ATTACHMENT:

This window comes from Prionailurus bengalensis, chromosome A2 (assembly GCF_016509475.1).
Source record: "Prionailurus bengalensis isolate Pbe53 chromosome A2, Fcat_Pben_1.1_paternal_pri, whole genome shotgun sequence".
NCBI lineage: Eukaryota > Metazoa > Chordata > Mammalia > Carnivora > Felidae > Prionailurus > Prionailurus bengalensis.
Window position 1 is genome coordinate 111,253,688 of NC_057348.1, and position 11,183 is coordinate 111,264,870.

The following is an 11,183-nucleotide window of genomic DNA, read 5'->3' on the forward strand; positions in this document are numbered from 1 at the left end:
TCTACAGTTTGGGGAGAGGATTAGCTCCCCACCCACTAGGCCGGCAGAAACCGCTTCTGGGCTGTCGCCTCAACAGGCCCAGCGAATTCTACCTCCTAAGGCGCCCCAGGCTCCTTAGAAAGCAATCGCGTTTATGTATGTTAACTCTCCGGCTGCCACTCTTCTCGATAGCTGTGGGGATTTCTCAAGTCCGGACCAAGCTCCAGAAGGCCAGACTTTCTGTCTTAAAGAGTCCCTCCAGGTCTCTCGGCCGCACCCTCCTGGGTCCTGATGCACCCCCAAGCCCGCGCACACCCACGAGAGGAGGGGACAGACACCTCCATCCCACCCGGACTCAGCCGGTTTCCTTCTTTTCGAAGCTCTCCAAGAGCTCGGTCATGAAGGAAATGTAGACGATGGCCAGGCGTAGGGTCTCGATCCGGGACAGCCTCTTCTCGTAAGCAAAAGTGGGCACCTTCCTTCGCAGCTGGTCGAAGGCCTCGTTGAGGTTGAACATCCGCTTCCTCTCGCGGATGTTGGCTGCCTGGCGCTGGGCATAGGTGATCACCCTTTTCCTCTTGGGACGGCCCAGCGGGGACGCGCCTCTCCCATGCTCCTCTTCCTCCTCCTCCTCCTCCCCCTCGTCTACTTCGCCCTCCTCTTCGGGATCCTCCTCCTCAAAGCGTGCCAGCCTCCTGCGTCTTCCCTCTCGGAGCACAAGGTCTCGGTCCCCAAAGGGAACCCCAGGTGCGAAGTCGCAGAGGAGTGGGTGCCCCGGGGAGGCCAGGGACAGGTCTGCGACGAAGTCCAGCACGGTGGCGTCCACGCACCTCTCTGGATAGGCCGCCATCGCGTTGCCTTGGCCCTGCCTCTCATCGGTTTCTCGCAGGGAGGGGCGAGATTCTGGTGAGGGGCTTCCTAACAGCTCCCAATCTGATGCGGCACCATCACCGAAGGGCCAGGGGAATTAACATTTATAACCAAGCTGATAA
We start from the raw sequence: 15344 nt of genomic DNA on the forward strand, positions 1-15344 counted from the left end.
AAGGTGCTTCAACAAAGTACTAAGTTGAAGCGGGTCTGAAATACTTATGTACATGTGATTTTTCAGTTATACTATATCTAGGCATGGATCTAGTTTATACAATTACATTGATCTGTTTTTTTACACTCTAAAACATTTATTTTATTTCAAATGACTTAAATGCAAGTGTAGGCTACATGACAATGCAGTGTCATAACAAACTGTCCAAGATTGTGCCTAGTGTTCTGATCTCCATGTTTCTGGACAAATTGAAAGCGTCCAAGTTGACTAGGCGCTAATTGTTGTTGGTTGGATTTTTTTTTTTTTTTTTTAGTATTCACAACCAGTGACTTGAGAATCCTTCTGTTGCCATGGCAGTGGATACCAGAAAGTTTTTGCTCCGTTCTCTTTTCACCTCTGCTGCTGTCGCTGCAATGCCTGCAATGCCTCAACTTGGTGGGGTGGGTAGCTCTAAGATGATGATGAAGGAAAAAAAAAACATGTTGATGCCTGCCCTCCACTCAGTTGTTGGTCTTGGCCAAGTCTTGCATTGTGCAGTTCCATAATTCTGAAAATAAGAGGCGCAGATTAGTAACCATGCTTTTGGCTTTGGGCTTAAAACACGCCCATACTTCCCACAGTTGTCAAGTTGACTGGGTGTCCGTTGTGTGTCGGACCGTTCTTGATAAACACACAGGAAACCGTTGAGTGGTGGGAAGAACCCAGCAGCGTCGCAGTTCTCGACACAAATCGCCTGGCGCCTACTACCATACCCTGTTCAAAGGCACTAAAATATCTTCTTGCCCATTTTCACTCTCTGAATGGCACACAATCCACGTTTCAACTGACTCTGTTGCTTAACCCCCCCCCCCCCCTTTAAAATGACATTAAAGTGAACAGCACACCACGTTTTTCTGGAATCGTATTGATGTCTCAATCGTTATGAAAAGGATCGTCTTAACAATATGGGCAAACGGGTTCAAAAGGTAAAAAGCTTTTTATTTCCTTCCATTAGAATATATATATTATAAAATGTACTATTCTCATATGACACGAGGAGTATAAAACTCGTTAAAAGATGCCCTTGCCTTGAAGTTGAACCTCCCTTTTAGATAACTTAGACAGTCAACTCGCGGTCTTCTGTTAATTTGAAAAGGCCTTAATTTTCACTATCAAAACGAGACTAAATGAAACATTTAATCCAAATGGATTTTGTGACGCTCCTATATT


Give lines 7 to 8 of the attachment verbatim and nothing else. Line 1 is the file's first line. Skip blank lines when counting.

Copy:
We start from the raw sequence: 15344 nt of genomic DNA on the forward strand, positions 1-15344 counted from the left end.
AAGGTGCTTCAACAAAGTACTAAGTTGAAGCGGGTCTGAAATACTTATGTACATGTGATTTTTCAGTTATACTATATCTAGGCATGGATCTAGTTTATACAATTACATTGATCTGTTTTTTTACACTCTAAAACATTTATTTTATTTCAAATGACTTAAATGCAAGTGTAGGCTACATGACAATGCAGTGTCATAACAAACTGTCCAAGATTGTGCCTAGTGTTCTGATCTCCATGTTTCTGGACAAATTGAAAGCGTCCAAGTTGACTAGGCGCTAATTGTTGTTGGTTGGATTTTTTTTTTTTTTTTTTAGTATTCACAACCAGTGACTTGAGAATCCTTCTGTTGCCATGGCAGTGGATACCAGAAAGTTTTTGCTCCGTTCTCTTTTCACCTCTGCTGCTGTCGCTGCAATGCCTGCAATGCCTCAACTTGGTGGGGTGGGTAGCTCTAAGATGATGATGAAGGAAAAAAAAAACATGTTGATGCCTGCCCTCCACTCAGTTGTTGGTCTTGGCCAAGTCTTGCATTGTGCAGTTCCATAATTCTGAAAATAAGAGGCGCAGATTAGTAACCATGCTTTTGGCTTTGGGCTTAAAACACGCCCATACTTCCCACAGTTGTCAAGTTGACTGGGTGTCCGTTGTGTGTCGGACCGTTCTTGATAAACACACAGGAAACCGTTGAGTGGTGGGAAGAACCCAGCAGCGTCGCAGTTCTCGACACAAATCGCCTGGCGCCTACTACCATACCCTGTTCAAAGGCACTAAAATATCTTCTTGCCCATTTTCACTCTCTGAATGGCACACAATCCACGTTTCAACTGACTCTGTTGCTTAACCCCCCCCCCCCCCTTTAAAATGACATTAAAGTGAACAGCACACCACGTTTTTCTGGAATCGTATTGATGTCTCAATCGTTATGAAAAGGATCGTCTTAACAATATGGGCAAACGGGTTCAAAAGGTAAAAAGCTTTTTATTTCCTTCCATTAGAATATATATATTATAAAATGTACTATTCTCATATGACACGAGGAGTATAAAACTCGTTAAAAGATGCCCTTGCCTTGAAGTTGAACCTCCCTTTTAGATAACTTAGACAGTCAACTCGCGGTCTTCTGTTAATTTGAAAAGGCCTTAATTTTCACTATCAAAACGAGACTAAATGAAACATTTAATCCAAATGGATTTTGTGACGCTCCTATATT